August 13, 2018
Come, eat of my bread and drink of the wine I have mixed.
The assigned lectionary readings for this coming Sunday, August 19, the Thirteenth Sunday after Pentecost, are as follows:
When I was a child in Puerto Rico, I practically lived at my grandparent's house. It was not just where my grandparents lived, but where my aunt and uncle and their four children lived as well. My family lived in the next town, a few miles away, but we spent a lot of time with our extended family. What I remember most about those visits was mealtimes. I can't remember a dinner where there weren't at least eight people at the table, and often, there were a dozen or more. Some of those weren't family members. It seemed that anyone on the street who happened to be hungry at the time was a welcome guest at our table. And there always seemed to be enough, not only to go around, but for seconds as well.
My aunt just celebrated her 101st birthday on July 31. She now lives in a two bedroom apartment in the Bronx, New York. Until a dozen years ago she still cooked for an army, even though there is only one other person in the household. Everyone who came through the door got fed. And, believe me, the neighbors were aware. My aunt had about as much traffic in and out of her apartment as some five-star restaurants. For those who couldn't make it up to the second floor where she lives, she might have even delivered in the early evening. It gave her a chance to get out and socialize with those who she wanted to visit and the carefully covered plate in her hands always made her a welcome visitor.
My aunt Rosa A. Viñals on
her 101st birthday
I called her on her birthday and we reminisced about that, as we often do. Besides discussions about family, our conversations frequently center around food.
As we continue with this food fetish that seems to be the sixth chapter of the gospel of John, I am reminded of the centrality of mealtimes in many of the homes of our childhood. That image was also vividly reinforced for me by the first reading from Proverbs.
Sadly, times have changed. Relaxed dining doesn't seem to be as prevalent given the schedules that many of us keep. Our homes resemble a bus station or an airport terminal where everyone greets each other on their way to somewhere else, be it work, school activities, sporting events or civic or social meetings. We don't have the time or even want to make the time to sit down and have a conversation over a home cooked meal.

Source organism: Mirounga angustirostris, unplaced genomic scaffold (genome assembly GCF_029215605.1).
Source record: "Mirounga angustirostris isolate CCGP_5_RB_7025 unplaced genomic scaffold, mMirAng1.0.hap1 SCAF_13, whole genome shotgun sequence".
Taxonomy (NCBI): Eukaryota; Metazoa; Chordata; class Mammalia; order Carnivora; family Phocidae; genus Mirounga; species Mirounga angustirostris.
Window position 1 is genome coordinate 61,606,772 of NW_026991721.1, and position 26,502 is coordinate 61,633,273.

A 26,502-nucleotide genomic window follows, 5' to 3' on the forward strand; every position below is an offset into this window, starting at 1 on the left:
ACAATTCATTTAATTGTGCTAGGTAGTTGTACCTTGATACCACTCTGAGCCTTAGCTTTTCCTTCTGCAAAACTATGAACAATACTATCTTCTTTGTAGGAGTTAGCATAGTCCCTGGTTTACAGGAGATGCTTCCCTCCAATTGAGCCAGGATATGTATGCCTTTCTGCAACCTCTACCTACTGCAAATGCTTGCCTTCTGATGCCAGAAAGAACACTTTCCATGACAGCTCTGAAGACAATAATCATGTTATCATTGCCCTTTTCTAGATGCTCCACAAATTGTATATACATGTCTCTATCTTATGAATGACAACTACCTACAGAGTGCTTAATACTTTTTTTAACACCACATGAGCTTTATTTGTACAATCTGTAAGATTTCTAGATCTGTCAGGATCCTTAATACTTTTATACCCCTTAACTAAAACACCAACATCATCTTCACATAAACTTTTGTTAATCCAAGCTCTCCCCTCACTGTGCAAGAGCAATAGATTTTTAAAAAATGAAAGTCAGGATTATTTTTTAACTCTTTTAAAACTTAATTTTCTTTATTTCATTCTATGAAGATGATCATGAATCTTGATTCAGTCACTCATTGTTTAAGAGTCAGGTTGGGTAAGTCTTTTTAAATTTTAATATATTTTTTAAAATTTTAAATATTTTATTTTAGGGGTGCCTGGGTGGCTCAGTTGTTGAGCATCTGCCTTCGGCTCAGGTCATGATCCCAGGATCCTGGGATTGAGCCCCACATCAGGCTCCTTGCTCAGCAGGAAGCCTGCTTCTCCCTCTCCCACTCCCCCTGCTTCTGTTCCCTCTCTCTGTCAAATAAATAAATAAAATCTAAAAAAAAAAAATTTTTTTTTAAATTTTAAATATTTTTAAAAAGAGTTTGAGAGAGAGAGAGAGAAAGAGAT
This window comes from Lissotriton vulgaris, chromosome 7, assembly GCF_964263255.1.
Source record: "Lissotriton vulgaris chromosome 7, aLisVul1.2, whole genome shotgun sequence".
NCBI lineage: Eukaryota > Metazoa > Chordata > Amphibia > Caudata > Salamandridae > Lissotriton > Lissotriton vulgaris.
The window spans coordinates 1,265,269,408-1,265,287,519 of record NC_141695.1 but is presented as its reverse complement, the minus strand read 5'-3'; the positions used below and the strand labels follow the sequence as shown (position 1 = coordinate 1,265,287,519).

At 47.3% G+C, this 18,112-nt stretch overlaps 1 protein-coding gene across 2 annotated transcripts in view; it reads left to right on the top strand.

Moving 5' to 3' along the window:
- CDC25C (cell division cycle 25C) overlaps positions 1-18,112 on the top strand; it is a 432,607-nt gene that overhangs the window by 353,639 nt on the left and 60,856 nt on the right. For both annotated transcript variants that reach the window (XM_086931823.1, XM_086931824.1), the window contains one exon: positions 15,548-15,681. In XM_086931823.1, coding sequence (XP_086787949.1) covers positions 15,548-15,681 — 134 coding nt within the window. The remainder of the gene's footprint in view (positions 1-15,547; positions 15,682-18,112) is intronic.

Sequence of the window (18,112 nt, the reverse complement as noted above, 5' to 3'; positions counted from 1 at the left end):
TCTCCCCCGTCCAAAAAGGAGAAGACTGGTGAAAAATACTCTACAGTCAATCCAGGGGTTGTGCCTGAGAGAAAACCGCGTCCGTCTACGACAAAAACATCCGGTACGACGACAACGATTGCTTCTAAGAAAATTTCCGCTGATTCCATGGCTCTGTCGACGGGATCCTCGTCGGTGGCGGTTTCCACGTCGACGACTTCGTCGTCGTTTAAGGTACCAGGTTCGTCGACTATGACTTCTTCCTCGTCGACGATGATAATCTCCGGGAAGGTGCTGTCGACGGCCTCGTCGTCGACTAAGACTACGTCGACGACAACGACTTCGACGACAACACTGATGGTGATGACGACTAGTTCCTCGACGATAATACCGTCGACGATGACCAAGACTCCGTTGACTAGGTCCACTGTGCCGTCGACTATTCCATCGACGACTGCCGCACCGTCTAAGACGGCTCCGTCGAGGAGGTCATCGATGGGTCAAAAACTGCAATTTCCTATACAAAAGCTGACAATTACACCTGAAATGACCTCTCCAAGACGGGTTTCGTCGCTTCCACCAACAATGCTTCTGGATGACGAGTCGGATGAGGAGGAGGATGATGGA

Those of you who still do sit down and share a meal together at home can appreciate its benefits. It's a way to catch up with what has been happening in each other's lives, it is a time to share joys and sorrows, and a time to make plans for the next day. It is a time to strengthen the values of community and relationship.
Jesus, in the discourse of the gospel reading, is speaking to those same principles of relationship and community. But there is a deeper understanding to Jesus' words in this reading.
"I am the living bread that came down from heaven,"
he says. "Just as the living Father sent me, and I live because of the Father, so whoever eats me will live because of me."
In the days of Jesus' life here on earth, people were known by their fathers and their ancestors, a custom that is still common among some cultures. It was an honor to be known as someone's son. Fathers were the source of one's identity and life.
Religions, in general, are about understanding and relating to a god or gods. Christianity is different because we understand and relate to God as "the Father." It is a different type and quality of relationship than one might have with a god. And to properly understand God as "the Father," requires the revelation of "the Son."
And from the very time we are baptized such a life is ours. We become children of the same heavenly Father. And that relationship is renewed and reawakened every time we eat of his body and drink of his blood at the sacrament of the Lord's Supper.
In each of our congregations every Sunday, or however often we commune, we come to the table, we go, but in recent years that sense of relationship seems to be diminishing in much the same fashion as those fading memories of family dinners.
This week's readings are an invitation to return to the place where we are fed, forgiven, and fortified for the coming week. When we allow ourselves to come to the table, the Lord's Table, simple and uncluttered by the concerns of our daily life, we find an abundance of life that can be experienced in no other way, at no other time, and in no other place.
Welcome to the Table!
This Saturday, August 18, I will be at Camp Mowana for our annual Tri-Synodical Candidacy Retreat. I consider it a blessing to spend this day with our candidates in retreat, and to get to know some of them a little better as they continue in this path toward what will hopefully one day lead them to a position of rostered leadership in our church.
Sunday, August 19, at 11:00 a.m., I will be at the High Meadows Picnic Area in Elyria, for the Third Annual Worship in the Park. Eight congregations, five Lutheran and three Episcopal, will gather together for an ecumenical service that witnesses to the glory of God and our full communion partnership, Called to Common Mission, which is now in its 19th year.
This week and always, may you be filled with the Spirit, and give thanks to God the Father at all times and for everything in the name of our Lord Jesus Christ.
+Bishop Abraham Allende